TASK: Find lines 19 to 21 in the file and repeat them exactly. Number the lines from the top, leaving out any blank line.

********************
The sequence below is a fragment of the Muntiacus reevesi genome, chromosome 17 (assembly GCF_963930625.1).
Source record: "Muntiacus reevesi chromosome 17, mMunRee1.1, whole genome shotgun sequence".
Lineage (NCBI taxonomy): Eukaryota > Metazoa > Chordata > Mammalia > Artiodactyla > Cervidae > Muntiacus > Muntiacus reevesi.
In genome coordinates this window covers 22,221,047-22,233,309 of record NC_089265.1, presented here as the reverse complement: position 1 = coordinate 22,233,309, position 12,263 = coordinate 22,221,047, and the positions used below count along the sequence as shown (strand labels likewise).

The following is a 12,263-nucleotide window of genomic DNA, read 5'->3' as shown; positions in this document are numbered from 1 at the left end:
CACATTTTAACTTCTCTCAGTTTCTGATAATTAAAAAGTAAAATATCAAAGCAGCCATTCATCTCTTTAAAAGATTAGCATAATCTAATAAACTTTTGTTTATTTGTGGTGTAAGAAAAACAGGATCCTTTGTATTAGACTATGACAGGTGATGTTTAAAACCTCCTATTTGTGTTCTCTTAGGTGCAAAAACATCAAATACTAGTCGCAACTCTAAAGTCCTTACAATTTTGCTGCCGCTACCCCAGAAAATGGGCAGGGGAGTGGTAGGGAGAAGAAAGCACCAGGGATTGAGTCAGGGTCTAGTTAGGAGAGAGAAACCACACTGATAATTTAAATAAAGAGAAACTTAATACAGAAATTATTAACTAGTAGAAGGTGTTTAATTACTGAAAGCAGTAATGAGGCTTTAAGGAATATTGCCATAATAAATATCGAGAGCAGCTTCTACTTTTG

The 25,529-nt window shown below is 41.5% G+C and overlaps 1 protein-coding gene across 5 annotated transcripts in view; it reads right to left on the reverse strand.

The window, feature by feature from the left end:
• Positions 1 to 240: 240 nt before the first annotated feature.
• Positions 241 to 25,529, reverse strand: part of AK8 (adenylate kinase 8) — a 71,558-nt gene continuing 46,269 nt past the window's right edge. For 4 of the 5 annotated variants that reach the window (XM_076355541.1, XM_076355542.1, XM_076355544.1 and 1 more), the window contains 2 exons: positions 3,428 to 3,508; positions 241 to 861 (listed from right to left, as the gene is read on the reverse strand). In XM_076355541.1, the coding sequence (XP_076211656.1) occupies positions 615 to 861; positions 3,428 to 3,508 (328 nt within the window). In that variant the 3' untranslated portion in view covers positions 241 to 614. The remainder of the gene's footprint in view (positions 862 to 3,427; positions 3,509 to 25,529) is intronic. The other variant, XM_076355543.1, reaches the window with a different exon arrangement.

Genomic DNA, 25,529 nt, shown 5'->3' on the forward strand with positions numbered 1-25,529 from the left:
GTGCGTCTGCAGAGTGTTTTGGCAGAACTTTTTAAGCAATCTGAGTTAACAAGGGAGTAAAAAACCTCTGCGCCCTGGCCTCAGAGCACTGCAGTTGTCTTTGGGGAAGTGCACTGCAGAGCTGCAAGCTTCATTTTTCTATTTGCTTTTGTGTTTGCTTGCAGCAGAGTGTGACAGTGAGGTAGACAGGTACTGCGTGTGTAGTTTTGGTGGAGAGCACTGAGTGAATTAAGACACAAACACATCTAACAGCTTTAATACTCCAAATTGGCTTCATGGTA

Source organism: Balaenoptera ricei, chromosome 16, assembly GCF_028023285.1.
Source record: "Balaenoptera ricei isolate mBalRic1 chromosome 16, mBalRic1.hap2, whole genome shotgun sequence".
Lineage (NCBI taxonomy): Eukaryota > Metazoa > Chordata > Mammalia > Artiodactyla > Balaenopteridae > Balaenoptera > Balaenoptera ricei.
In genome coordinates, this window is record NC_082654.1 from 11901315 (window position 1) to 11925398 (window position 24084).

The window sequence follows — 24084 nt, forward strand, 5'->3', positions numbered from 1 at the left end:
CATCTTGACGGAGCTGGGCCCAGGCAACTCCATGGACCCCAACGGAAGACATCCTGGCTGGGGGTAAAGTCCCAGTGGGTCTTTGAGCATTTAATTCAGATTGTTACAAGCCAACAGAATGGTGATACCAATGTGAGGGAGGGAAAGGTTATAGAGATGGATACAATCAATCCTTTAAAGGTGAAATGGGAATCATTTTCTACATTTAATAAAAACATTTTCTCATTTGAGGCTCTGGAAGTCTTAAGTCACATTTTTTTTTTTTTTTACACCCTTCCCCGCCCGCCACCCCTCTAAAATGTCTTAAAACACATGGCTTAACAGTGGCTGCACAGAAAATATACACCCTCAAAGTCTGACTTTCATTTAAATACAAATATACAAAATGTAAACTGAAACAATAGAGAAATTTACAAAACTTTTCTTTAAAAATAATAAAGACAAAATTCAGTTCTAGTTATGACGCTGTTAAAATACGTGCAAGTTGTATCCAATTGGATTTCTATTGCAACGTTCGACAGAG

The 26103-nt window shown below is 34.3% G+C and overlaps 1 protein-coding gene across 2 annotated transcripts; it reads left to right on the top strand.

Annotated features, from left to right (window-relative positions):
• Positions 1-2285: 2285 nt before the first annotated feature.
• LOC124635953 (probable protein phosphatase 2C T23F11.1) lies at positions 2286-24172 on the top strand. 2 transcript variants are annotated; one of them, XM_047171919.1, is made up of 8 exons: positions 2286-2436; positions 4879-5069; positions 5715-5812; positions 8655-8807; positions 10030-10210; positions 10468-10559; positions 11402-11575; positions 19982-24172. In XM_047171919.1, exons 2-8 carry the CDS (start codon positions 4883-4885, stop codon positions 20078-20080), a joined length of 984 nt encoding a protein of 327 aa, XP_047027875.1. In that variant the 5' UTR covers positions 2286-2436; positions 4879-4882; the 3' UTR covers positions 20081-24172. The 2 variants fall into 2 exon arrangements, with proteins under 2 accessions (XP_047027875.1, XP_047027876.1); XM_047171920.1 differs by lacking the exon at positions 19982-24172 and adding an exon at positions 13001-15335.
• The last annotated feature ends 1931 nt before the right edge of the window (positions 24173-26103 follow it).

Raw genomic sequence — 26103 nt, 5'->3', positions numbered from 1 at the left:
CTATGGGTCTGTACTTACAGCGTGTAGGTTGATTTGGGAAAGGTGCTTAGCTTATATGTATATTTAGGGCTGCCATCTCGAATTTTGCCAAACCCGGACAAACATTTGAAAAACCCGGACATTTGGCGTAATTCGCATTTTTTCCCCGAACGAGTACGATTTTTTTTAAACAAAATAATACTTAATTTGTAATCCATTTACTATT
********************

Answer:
The 26103-nt window shown below is 34.3% G+C and overlaps 1 protein-coding gene across 2 annotated transcripts; it reads left to right on the top strand.

Annotated features, from left to right (window-relative positions):
• Positions 1-2285: 2285 nt before the first annotated feature.